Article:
A danger zone in cricket refers to a part of the cricket pitch which is also called the protected area. This is an area of the pitch where the ball bounces evenly throughout the course of the match. The danger zone is two feet in width and is located five feet away from either popping crease.
The protected area is called so because it needs to be kept undisturbed from the running or walking movements of the players. It is called a danger zone because the movement of the players can cause the pitch to roughen up in selected areas that gives the bowling side an unfair advantage.
When bowlers bowl, their natural follow-through is away from the middle stump in order to respect the protected area. However, if bowlers fail to land their feet away from the danger zone, it leads to scuffing of the pitch due to the bowlers’ footmarks.
Unfair play involving the danger zone consists of bowlers making a portion of the danger zone rough which is utilised by the spinners for taking wickets. Batters may also run in that zone intentionally to provide the bowlers of their side with an opportunity to bowl in the rough zones. However, such practices are rarely seen because of the on-field umpires.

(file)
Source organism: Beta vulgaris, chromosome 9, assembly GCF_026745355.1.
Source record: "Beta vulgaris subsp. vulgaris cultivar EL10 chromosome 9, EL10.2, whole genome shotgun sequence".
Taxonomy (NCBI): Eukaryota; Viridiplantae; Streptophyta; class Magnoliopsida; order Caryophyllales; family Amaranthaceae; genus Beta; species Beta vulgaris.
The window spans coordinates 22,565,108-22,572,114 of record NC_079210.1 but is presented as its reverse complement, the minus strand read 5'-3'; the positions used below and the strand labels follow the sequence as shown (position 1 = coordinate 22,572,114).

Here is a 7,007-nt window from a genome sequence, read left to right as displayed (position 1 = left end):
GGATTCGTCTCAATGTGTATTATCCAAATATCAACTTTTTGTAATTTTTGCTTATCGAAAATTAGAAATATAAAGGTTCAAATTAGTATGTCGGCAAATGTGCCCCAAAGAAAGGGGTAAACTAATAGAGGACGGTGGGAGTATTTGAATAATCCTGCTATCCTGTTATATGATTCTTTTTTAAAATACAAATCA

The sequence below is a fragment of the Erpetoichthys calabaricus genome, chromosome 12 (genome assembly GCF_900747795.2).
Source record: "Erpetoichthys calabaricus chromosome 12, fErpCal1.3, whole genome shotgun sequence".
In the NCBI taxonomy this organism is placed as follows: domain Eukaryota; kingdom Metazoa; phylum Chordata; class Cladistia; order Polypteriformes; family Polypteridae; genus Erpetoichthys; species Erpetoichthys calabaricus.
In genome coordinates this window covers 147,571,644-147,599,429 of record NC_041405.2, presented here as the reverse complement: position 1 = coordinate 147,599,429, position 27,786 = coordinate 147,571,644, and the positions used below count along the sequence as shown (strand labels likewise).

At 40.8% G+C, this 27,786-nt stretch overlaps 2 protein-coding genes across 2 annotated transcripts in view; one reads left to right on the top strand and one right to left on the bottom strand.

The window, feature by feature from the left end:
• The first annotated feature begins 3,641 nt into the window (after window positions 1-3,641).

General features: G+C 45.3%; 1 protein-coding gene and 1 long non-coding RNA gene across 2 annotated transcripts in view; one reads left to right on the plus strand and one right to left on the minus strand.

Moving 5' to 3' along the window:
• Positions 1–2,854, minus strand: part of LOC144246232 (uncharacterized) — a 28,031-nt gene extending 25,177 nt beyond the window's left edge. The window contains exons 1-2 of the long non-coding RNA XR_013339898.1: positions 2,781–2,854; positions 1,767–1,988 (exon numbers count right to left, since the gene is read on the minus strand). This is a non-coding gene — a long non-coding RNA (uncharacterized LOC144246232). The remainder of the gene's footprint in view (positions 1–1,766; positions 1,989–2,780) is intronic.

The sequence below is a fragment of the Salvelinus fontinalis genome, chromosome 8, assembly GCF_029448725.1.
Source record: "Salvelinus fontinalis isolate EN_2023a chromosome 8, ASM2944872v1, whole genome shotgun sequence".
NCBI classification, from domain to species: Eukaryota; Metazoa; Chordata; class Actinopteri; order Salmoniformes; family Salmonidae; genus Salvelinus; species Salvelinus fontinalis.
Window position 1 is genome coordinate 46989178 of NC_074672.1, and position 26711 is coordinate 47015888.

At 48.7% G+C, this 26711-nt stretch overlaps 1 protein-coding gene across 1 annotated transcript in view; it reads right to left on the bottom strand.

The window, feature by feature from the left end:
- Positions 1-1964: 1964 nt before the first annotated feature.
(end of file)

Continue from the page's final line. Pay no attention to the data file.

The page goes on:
The umpires can send our a maximum of two warning signs to the player (batter or bowler) should they be exploiting the danger zone. On the third warning, the player takes the bowler out of the attack and suspends them for the innings. Batters on the other hand can be deemed out immediately.
The danger zone hence ensures that fairness in maintained between both competing sides.